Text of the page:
Types and symptoms of fall-related head injuries

The term “head injury” can include an entire range of injuries, from a small forehead lump to more a serious traumatic brain injury. Most short fall-related injuries among babies fall under the “mild” category.

Mild head injuries

Mild head injuries are closed injuries that don’t involve any skull fractures or underlying brain injury. Swelling, bumps or bruises may appear on the skin.

If the fall resulted in a cut or laceration with little to significant bleeding, medical attention is required. The wound needs to be cleaned and sutured even if there’s no brain or skull injury.

In mild head injuries, babies can experience a headache and discomfort. However, at this age, it would be difficult for them to communicate this feeling. It might surface as increased fussiness or difficulty sleeping.

Moderate to severe head injuries

If the accident resulted in more symptoms than simple bumps and cuts, there may be more serious implications. Moderate to severe brain injuries can involve skull fractures, contusions, concussions and bleeding in the brain or around the layers surrounding it.

Concussions affect multiple areas of the brain, and they can cause problems in brain function. Signs of a concussion in children are headaches, loss of consciousness, changes in alertness, nausea and vomiting. 

It’s critical that medical treatment is administered as soon as possible to reduce the potential for long-term brain damage and loss of physical and cognitive function.

Treating a baby’s head injury

In most cases, a “watch and wait” period is often recommended for mild head injuries. During this period, you need to observe your baby for any changes in behavior or neurological deficits within 48 hours of the accident.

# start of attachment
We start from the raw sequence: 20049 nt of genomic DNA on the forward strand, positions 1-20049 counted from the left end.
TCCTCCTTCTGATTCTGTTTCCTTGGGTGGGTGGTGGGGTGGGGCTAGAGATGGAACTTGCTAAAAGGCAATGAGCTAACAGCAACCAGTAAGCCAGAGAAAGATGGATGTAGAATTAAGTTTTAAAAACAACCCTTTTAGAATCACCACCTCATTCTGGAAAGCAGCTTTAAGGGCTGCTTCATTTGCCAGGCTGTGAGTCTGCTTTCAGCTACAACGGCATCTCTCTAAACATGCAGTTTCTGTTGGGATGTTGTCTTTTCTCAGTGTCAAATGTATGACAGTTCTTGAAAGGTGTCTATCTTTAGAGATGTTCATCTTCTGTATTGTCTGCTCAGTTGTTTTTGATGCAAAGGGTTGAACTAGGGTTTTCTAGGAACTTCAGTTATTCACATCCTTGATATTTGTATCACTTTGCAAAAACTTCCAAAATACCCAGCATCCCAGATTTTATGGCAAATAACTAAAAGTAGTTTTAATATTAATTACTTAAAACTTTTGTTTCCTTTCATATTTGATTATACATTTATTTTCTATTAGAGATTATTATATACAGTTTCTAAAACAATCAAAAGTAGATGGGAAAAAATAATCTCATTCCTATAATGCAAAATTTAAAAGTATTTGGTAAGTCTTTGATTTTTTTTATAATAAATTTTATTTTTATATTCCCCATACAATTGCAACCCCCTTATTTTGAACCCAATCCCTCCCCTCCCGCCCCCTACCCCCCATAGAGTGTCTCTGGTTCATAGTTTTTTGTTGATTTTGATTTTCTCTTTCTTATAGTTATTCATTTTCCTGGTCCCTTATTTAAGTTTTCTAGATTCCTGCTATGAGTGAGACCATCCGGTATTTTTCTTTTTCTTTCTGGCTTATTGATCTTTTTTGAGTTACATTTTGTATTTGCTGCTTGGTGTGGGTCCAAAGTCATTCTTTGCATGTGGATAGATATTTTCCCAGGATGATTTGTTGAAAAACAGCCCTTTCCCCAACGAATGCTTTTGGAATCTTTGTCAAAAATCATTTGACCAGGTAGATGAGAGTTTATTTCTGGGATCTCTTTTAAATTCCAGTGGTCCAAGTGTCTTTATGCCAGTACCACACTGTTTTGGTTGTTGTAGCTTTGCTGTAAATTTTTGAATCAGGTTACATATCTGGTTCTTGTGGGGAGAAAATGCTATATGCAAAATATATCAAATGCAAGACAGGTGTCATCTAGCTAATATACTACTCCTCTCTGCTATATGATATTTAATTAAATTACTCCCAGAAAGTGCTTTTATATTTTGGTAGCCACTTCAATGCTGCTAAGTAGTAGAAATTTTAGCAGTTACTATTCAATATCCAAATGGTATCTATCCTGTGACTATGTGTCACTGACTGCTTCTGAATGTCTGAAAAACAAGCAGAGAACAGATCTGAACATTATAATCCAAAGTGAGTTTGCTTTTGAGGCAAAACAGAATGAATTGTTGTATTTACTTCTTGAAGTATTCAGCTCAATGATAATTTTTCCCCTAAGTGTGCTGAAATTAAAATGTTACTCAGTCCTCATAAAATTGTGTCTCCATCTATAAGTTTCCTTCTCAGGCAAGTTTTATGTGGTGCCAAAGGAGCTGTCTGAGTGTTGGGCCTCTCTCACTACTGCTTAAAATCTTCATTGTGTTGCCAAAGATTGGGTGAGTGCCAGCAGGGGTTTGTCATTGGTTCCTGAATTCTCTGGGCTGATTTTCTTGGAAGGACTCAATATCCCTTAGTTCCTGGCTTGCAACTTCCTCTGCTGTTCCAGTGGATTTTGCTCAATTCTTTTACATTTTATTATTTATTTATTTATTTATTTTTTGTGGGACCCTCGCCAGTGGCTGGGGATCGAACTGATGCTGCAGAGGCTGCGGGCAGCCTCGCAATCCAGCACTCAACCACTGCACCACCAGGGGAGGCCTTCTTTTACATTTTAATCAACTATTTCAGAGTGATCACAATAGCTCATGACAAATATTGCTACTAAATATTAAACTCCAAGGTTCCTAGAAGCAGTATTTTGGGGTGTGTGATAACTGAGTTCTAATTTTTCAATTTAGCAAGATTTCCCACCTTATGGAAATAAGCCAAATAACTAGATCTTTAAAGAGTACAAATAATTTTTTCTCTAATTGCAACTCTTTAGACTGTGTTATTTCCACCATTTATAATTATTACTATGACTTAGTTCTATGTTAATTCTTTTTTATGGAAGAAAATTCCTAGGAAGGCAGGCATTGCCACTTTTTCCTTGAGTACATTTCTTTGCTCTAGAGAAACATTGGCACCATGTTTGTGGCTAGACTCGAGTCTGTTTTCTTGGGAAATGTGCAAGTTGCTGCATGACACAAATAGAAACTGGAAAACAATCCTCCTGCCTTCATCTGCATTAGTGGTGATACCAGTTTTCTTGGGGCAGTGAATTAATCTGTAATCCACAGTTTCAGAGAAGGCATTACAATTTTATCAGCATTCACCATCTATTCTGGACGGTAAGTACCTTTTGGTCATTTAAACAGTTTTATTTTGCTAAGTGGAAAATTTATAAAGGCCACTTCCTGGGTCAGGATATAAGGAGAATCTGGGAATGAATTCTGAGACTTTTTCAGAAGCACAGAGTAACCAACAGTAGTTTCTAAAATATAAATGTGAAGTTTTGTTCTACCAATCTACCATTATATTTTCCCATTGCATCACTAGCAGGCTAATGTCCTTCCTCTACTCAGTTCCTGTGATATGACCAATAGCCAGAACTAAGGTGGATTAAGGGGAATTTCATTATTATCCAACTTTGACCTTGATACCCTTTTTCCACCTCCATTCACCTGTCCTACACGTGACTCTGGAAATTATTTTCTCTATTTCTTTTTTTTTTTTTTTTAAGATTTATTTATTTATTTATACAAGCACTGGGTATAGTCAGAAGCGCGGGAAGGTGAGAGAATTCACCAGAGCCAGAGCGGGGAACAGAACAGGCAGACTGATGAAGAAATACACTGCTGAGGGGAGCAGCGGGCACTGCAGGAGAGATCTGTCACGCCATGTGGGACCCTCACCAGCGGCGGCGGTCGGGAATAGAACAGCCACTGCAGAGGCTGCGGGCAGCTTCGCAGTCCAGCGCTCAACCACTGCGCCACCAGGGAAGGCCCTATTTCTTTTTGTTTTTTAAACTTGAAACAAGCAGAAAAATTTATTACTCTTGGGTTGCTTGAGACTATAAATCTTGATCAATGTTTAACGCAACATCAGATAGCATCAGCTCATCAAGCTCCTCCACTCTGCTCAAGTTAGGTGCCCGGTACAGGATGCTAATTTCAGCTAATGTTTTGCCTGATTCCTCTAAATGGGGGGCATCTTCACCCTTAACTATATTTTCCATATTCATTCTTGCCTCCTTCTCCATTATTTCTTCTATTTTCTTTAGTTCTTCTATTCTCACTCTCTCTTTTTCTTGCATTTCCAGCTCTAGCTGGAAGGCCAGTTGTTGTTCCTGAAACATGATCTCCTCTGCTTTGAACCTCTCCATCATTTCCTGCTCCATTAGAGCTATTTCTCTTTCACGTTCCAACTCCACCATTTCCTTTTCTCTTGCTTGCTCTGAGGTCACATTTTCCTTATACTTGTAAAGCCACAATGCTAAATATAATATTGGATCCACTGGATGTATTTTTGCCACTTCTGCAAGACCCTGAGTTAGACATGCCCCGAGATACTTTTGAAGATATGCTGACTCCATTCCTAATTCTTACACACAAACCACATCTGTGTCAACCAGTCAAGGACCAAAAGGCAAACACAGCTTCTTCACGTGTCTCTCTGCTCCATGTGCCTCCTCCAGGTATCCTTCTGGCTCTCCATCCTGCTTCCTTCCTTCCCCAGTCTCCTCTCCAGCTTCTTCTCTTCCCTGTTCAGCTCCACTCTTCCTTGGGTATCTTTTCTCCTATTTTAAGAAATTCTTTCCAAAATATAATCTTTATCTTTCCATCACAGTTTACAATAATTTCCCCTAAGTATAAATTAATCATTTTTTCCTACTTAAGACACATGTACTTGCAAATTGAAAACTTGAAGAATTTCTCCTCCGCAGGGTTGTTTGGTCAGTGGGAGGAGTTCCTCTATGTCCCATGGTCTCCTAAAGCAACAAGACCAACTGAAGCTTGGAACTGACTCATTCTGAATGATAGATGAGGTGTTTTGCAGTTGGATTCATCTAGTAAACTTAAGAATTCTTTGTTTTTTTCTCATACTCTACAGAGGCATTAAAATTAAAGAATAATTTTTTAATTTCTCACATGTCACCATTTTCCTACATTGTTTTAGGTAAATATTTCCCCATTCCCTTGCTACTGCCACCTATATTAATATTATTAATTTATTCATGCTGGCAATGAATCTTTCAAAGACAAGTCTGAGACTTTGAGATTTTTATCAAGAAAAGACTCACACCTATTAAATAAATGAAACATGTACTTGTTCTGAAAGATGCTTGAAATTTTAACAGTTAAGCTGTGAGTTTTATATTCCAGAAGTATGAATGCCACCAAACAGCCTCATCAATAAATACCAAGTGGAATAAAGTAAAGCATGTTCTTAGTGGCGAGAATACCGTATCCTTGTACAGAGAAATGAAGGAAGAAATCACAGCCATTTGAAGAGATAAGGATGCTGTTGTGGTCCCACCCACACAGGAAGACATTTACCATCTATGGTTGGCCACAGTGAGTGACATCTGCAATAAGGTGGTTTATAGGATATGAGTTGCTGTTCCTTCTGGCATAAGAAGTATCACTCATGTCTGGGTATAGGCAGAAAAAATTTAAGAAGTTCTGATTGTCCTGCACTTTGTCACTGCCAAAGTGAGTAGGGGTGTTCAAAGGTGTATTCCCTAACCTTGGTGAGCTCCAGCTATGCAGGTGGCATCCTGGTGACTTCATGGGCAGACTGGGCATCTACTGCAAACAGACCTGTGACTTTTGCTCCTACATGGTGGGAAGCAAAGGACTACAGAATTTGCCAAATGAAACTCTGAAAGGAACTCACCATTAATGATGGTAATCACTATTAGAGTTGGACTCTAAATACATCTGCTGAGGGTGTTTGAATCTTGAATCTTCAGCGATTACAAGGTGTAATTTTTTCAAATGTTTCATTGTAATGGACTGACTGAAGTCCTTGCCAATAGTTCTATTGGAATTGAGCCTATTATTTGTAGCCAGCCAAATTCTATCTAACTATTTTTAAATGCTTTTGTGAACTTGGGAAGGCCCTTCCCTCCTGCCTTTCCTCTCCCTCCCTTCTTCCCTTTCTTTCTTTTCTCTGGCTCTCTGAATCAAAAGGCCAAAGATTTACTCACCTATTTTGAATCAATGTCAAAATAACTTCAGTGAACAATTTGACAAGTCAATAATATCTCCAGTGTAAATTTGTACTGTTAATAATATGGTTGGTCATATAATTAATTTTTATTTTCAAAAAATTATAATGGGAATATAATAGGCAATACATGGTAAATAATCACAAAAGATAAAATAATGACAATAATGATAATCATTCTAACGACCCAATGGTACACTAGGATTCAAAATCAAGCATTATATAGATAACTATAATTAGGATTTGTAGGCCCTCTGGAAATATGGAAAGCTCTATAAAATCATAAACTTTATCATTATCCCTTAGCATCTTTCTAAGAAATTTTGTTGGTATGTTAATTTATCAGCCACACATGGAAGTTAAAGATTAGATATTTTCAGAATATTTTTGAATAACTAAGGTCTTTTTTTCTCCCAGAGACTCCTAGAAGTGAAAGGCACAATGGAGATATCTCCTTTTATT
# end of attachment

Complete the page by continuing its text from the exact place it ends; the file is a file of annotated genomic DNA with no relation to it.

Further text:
During the watch and wait period, you may do the following:

  • Apply ice only if tolerated by your baby
  • Clean and bandage any minor cuts or abrasions to the skin
  • Check for changes in the size of your baby’s pupils
  • Monitor your baby while they’re sleeping during naps and at night
  • Call your baby’s pediatrician for guidance if you’re concerned

For more serious injuries, you will need to strictly follow certain procedures or treatments as prescribed by your child’s doctor. If the child is experiencing severe traumatic head injuries, critical hospital-based intervention (including medical and surgical treatments as well as physical therapy) may be required.

Tips to prevent head bumps and injuries

Expect that, as your baby grows, minor head injuries may happen from time to time. The best way to avoid them is to keep your baby away from further danger. Below are some common tips to prevent these injuries:

  • Install and secure baby gates on the top and bottom of stairs
  • Watch for wet areas on hard floors (especially around pool and bath surfaces)
  • Install non-skid mats in the bathtub and rugs on the bathroom floor
  • Firmly secure furniture to walls
  • Keep young children away from dangerous things to climb
  • Don’t sit or leave your baby up on countertops
  • Avoid using infant walkers with wheels
  • Remove tripping hazards
  • Be cautious at playgrounds that don’t have softer surfaces

Got a question or anything I can help with? My name is Steve Stretton, and I’m the owner and manager at You can drop me a line here. Good luck!